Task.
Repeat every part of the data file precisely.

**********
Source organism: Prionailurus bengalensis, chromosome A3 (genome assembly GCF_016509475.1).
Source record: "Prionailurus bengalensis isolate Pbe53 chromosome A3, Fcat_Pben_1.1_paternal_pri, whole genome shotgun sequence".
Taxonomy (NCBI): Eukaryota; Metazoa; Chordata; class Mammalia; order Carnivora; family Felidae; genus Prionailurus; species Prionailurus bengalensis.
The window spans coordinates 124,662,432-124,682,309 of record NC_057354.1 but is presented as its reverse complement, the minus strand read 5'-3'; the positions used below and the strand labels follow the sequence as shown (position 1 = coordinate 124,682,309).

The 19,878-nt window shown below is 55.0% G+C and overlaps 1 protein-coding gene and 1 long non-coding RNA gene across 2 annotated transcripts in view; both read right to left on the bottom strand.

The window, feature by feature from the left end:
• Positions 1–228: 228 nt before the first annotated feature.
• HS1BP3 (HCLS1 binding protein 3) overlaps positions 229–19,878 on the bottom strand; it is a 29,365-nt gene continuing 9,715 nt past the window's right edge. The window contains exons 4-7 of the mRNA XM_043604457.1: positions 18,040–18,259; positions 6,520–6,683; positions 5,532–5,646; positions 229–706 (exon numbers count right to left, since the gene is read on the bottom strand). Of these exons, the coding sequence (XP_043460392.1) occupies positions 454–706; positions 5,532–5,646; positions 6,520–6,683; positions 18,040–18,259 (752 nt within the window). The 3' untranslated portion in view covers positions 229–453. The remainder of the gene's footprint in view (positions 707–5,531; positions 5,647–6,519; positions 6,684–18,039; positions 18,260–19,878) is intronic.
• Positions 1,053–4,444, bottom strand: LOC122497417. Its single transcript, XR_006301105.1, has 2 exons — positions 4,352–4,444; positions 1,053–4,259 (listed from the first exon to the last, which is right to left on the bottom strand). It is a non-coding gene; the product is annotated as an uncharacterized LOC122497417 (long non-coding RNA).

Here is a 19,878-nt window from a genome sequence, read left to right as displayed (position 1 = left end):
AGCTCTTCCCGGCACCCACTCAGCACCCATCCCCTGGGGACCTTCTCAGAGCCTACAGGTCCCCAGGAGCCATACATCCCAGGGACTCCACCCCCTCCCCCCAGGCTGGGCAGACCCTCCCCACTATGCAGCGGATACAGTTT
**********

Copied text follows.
Source organism: Prionailurus bengalensis, chromosome A3 (genome assembly GCF_016509475.1).
Source record: "Prionailurus bengalensis isolate Pbe53 chromosome A3, Fcat_Pben_1.1_paternal_pri, whole genome shotgun sequence".
Taxonomy (NCBI): Eukaryota; Metazoa; Chordata; class Mammalia; order Carnivora; family Felidae; genus Prionailurus; species Prionailurus bengalensis.
The window spans coordinates 124,662,432-124,682,309 of record NC_057354.1 but is presented as its reverse complement, the minus strand read 5'-3'; the positions used below and the strand labels follow the sequence as shown (position 1 = coordinate 124,682,309).

The 19,878-nt window shown below is 55.0% G+C and overlaps 1 protein-coding gene and 1 long non-coding RNA gene across 2 annotated transcripts in view; both read right to left on the bottom strand.

The window, feature by feature from the left end:
• Positions 1–228: 228 nt before the first annotated feature.
• HS1BP3 (HCLS1 binding protein 3) overlaps positions 229–19,878 on the bottom strand; it is a 29,365-nt gene continuing 9,715 nt past the window's right edge. The window contains exons 4-7 of the mRNA XM_043604457.1: positions 18,040–18,259; positions 6,520–6,683; positions 5,532–5,646; positions 229–706 (exon numbers count right to left, since the gene is read on the bottom strand). Of these exons, the coding sequence (XP_043460392.1) occupies positions 454–706; positions 5,532–5,646; positions 6,520–6,683; positions 18,040–18,259 (752 nt within the window). The 3' untranslated portion in view covers positions 229–453. The remainder of the gene's footprint in view (positions 707–5,531; positions 5,647–6,519; positions 6,684–18,039; positions 18,260–19,878) is intronic.
• Positions 1,053–4,444, bottom strand: LOC122497417. Its single transcript, XR_006301105.1, has 2 exons — positions 4,352–4,444; positions 1,053–4,259 (listed from the first exon to the last, which is right to left on the bottom strand). It is a non-coding gene; the product is annotated as an uncharacterized LOC122497417 (long non-coding RNA).

Here is a 19,878-nt window from a genome sequence, read left to right as displayed (position 1 = left end):
AGCTCTTCCCGGCACCCACTCAGCACCCATCCCCTGGGGACCTTCTCAGAGCCTACAGGTCCCCAGGAGCCATACATCCCAGGGACTCCACCCCCTCCCCCCAGGCTGGGCAGACCCTCCCCACTATGCAGCGGATACAGTTT